At Home, BluRay/DVD Reviews

BLACK MAMA, WHITE MAMA

By • Jun 18th, 2016 •

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BluRay review by Roy Frumkes

Let’s hear it for film music composer Harry Betts. There are actual (or synthesized) pan pipes worked into the score, a long aesthetic reach for a Blaxploitation film, even if it was shot a little bit closer to the Andes, in the Phillipines.

Act one is pure, unadulterated exploitation foolishness. The actors (all women) aren’t even pretending to be apprehensive on the ride to their jungle jail. They’re treating it more like a vacation. Once there, the obligatory nude shower scene sports an endless soundtrack loop wherein the inmates are giggling and laughing as they soap themselves and each other up, while we periodically cut to a closet space adjoining the shower room where, in bogus disco club lighting, the evil female prison guard is peeking through a hole in the wall and masturbating to the steamy spectacle. She (Lynn Borden) is channeling Ahna Capri, a wonderful actress whose DARKER THAN AMBER with Rod Taylor and William Smith came out two years earlier.

Next we find them in their sleeping quarters inquiring about how they might escape, odd since they’re smoking dope, smiling and preening. It’s like summer camp!

Then there’s the requisite mess hall scene (but don’t expect WHITE HEAT). And finally, Pam and Maggie are put into the ‘box’ to sweat off their misbehavior. As they exit the torture chamber, we get to see Pam’s breasts, which have dramatically different sized nipples. I wonder which one Richard Pryor preferred…?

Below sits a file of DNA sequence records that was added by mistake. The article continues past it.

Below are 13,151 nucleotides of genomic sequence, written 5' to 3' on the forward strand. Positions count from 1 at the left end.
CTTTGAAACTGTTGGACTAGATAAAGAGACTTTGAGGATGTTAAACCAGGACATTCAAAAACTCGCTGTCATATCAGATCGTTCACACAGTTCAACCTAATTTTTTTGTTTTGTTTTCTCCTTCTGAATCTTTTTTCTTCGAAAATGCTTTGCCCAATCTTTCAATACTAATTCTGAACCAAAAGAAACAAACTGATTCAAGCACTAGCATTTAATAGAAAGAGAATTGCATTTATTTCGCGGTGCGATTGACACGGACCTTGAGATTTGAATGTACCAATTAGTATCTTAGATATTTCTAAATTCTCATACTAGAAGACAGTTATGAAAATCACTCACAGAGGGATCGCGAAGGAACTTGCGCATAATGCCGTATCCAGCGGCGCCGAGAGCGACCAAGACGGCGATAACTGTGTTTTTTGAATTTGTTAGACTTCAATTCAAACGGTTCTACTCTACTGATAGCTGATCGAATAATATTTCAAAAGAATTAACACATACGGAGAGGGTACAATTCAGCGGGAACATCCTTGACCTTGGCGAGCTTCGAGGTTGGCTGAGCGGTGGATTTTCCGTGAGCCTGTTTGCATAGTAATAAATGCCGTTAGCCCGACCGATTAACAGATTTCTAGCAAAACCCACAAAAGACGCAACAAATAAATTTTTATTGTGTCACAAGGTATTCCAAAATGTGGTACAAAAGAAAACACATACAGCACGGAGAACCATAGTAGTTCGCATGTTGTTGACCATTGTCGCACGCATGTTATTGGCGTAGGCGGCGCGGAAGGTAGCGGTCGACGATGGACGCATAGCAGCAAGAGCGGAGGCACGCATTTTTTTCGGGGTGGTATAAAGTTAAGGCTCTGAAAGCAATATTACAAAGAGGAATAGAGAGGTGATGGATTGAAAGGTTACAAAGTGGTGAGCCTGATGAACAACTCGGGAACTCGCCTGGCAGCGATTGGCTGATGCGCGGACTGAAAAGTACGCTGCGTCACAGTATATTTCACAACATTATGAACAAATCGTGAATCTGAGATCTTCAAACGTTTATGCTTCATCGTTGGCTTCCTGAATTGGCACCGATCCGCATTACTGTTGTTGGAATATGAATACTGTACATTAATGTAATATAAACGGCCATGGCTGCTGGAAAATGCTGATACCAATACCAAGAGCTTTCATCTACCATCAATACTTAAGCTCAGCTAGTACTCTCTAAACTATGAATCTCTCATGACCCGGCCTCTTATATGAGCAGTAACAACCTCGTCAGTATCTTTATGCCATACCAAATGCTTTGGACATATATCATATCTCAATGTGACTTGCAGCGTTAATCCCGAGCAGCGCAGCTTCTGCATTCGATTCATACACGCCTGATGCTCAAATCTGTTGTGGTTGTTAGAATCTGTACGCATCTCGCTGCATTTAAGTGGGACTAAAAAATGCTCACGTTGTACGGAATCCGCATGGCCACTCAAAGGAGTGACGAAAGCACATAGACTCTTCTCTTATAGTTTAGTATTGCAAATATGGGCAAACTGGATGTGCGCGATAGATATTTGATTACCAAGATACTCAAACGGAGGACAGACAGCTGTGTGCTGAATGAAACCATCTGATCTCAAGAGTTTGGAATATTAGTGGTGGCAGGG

After 23 minutes of these exploitative shenanigans the antagonistic protagonists escape into the underbrush, handcuffed together like Sidney Poitier and Tony Curtis in THE DEFIANT ONES, and things get a little bit more creative. Disguising themselves as nuns is the first clever script idea, and they get some good mileage out of it, both visually and verbally.

40 minutes in we finally meet Sid Haig, who is his usual colorful self. In fact his outfit is so colorful that it is the best way to judge the BluRay’s color transfer. The close-ups of his shirt are eye-popping, brighter and snappier than the long shots. But that I attribute to the camera lenses. It’s an excellent transfer.

The commentary track is provided by Andrew Leavold, a pleasant, historically well-informed voice whose biographical information on the actors, crew and country come in fits and starts and are definitely worth the listen. Andrew emailed me many moons ago, looking to interview me about my film work. We became friends, and he visited me when he came to NYC. I showed him the whispering arch in Grand Central, took him to Broadway and 46th where he could hear the Morlocks under the street, and from there we visited The Dakota, Satan’s nesting place in ROSEMARY’S BABY and the scene of John Lennon’s demise. I also had him do a guest lecture in my film history class at SVA. His tenacity in pursuit of Filipino super star Weng Weng was formidable. I invested in his Kickstarter documentary campaign, and reaped a Weng-Weng bobblehead for my investment, about which I am really quite pleased. It sits proudly on my film souvenir shelf alongside the PR electric chair from Wes Craven’s SHOCKER.

In the commentary, Andrew points out that while most of these Filipino exploiters were depicted as having taken place in anonymous South American countries, this one demonstrates indigenous filmmaker Eddie Romero’s sly way of undercutting the anonymity and identifying the environment as uniquely Philippine through its use of locations, animals and other details.

There are also valuable interviews with Sid Haig, Maggie Markov, and (archivally) Romero. Nothing from Pam, however.

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